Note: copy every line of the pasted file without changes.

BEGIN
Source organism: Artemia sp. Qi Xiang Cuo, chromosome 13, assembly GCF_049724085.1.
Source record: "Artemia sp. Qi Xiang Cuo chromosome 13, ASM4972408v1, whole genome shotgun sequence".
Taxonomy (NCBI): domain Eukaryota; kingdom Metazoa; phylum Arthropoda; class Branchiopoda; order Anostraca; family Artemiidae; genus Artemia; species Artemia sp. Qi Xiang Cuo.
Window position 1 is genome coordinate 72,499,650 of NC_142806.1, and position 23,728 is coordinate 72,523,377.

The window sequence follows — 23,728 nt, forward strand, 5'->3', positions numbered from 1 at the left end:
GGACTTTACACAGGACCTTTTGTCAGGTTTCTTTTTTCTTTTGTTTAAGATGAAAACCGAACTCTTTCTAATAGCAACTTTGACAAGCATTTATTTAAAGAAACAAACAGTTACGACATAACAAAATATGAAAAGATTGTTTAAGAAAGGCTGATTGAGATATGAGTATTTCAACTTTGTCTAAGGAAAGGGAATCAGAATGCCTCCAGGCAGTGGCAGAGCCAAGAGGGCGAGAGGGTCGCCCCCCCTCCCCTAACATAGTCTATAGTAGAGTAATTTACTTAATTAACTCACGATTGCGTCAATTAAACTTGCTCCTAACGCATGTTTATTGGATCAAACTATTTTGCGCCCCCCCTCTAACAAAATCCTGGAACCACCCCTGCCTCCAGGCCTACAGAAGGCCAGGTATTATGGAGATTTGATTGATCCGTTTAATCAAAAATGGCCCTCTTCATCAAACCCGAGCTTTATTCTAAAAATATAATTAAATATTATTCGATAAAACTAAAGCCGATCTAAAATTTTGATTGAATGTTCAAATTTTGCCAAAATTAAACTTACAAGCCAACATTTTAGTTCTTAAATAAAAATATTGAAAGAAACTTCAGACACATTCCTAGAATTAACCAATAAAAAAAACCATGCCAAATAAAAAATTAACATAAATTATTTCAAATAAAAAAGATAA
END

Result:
Source organism: Artemia sp. Qi Xiang Cuo, chromosome 13, assembly GCF_049724085.1.
Source record: "Artemia sp. Qi Xiang Cuo chromosome 13, ASM4972408v1, whole genome shotgun sequence".
Taxonomy (NCBI): domain Eukaryota; kingdom Metazoa; phylum Arthropoda; class Branchiopoda; order Anostraca; family Artemiidae; genus Artemia; species Artemia sp. Qi Xiang Cuo.
Window position 1 is genome coordinate 72,499,650 of NC_142806.1, and position 23,728 is coordinate 72,523,377.

The window sequence follows — 23,728 nt, forward strand, 5'->3', positions numbered from 1 at the left end:
GGACTTTACACAGGACCTTTTGTCAGGTTTCTTTTTTCTTTTGTTTAAGATGAAAACCGAACTCTTTCTAATAGCAACTTTGACAAGCATTTATTTAAAGAAACAAACAGTTACGACATAACAAAATATGAAAAGATTGTTTAAGAAAGGCTGATTGAGATATGAGTATTTCAACTTTGTCTAAGGAAAGGGAATCAGAATGCCTCCAGGCAGTGGCAGAGCCAAGAGGGCGAGAGGGTCGCCCCCCCTCCCCTAACATAGTCTATAGTAGAGTAATTTACTTAATTAACTCACGATTGCGTCAATTAAACTTGCTCCTAACGCATGTTTATTGGATCAAACTATTTTGCGCCCCCCCTCTAACAAAATCCTGGAACCACCCCTGCCTCCAGGCCTACAGAAGGCCAGGTATTATGGAGATTTGATTGATCCGTTTAATCAAAAATGGCCCTCTTCATCAAACCCGAGCTTTATTCTAAAAATATAATTAAATATTATTCGATAAAACTAAAGCCGATCTAAAATTTTGATTGAATGTTCAAATTTTGCCAAAATTAAACTTACAAGCCAACATTTTAGTTCTTAAATAAAAATATTGAAAGAAACTTCAGACACATTCCTAGAATTAACCAATAAAAAAAACCATGCCAAATAAAAAATTAACATAAATTATTTCAAATAAAAAAGATAA